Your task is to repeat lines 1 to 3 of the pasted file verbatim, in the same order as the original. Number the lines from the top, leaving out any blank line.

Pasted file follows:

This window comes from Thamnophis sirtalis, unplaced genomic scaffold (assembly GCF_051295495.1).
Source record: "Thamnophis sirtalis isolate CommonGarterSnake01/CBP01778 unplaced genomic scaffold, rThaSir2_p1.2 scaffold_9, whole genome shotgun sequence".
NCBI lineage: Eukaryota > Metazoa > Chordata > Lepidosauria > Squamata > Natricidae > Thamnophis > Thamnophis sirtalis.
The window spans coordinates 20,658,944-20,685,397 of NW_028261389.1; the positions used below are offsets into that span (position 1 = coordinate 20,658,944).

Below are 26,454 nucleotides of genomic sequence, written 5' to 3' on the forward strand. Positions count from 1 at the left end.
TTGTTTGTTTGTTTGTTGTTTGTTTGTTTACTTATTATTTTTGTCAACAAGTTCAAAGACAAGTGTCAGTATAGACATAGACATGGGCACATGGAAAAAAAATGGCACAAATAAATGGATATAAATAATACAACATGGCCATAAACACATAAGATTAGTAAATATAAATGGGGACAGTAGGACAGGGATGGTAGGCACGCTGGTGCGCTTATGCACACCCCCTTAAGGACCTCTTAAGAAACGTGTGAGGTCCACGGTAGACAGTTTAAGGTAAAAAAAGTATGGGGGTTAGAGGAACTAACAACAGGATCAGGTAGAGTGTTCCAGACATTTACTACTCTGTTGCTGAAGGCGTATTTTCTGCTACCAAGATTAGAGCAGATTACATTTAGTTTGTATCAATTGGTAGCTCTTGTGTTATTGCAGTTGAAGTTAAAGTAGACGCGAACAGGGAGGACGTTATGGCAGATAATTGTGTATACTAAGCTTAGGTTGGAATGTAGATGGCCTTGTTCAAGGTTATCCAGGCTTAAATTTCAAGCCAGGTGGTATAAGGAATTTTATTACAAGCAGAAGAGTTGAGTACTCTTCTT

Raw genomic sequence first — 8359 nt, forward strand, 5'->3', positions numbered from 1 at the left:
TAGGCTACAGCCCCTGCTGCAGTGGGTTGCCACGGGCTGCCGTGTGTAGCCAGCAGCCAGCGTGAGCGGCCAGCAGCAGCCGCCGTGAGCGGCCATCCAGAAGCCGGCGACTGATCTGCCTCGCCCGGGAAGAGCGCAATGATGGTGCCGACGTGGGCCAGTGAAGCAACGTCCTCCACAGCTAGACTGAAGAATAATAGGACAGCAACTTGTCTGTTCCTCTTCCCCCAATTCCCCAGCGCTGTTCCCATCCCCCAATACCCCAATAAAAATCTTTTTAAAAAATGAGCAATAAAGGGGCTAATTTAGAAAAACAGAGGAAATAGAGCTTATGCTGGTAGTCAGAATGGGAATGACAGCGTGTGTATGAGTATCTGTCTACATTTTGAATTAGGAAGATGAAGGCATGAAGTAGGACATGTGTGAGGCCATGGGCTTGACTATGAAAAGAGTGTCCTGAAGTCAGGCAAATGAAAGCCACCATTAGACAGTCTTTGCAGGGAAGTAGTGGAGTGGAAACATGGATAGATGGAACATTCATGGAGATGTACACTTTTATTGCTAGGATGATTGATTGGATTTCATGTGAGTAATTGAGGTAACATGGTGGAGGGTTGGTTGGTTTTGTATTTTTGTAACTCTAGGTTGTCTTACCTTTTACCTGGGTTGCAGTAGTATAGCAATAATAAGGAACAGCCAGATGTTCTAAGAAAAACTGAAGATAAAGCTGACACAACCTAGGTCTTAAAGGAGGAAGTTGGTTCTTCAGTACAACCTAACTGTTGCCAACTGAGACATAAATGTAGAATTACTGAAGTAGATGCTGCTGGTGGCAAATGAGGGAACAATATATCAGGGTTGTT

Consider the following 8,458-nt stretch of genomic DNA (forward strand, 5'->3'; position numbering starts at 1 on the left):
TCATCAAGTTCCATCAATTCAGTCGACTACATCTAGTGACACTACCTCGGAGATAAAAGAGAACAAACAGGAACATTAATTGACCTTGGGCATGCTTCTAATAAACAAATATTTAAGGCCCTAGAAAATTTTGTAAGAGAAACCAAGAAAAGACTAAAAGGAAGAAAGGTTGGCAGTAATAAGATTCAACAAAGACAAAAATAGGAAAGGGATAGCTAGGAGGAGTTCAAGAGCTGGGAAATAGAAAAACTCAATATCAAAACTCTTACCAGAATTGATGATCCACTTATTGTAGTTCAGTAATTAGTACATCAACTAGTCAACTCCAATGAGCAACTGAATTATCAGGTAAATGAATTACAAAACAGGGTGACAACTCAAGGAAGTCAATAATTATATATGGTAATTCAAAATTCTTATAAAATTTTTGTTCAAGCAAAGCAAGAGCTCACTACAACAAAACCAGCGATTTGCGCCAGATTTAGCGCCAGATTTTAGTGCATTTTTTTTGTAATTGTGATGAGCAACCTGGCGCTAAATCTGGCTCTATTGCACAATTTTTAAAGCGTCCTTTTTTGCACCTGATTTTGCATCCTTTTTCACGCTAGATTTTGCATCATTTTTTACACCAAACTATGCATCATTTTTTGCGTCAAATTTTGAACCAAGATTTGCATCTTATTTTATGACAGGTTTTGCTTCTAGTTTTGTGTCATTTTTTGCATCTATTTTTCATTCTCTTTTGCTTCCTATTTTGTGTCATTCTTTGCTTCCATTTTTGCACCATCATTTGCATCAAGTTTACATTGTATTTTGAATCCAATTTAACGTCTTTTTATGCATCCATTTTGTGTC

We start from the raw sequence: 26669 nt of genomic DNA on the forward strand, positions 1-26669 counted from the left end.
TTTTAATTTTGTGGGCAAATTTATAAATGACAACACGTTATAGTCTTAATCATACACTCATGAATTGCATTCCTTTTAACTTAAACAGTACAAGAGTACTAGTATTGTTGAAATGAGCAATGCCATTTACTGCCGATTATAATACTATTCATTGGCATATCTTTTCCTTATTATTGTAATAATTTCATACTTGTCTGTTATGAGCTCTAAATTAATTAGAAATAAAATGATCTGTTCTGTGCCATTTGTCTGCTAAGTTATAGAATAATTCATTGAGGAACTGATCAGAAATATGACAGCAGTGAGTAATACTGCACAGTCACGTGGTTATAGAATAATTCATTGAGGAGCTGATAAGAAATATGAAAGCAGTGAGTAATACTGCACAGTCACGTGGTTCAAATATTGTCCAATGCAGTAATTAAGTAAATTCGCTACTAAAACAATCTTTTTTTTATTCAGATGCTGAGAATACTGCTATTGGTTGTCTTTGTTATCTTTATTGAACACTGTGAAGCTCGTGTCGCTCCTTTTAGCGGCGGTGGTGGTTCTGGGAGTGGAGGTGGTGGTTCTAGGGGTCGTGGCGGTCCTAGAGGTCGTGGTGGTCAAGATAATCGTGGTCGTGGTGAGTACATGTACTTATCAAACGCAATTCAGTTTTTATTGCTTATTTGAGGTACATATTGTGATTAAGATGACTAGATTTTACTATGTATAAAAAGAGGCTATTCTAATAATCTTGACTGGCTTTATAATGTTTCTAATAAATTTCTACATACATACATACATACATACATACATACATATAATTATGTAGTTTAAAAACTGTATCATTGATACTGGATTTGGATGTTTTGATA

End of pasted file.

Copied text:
This window comes from Thamnophis sirtalis, unplaced genomic scaffold (assembly GCF_051295495.1).
Source record: "Thamnophis sirtalis isolate CommonGarterSnake01/CBP01778 unplaced genomic scaffold, rThaSir2_p1.2 scaffold_9, whole genome shotgun sequence".
NCBI lineage: Eukaryota > Metazoa > Chordata > Lepidosauria > Squamata > Natricidae > Thamnophis > Thamnophis sirtalis.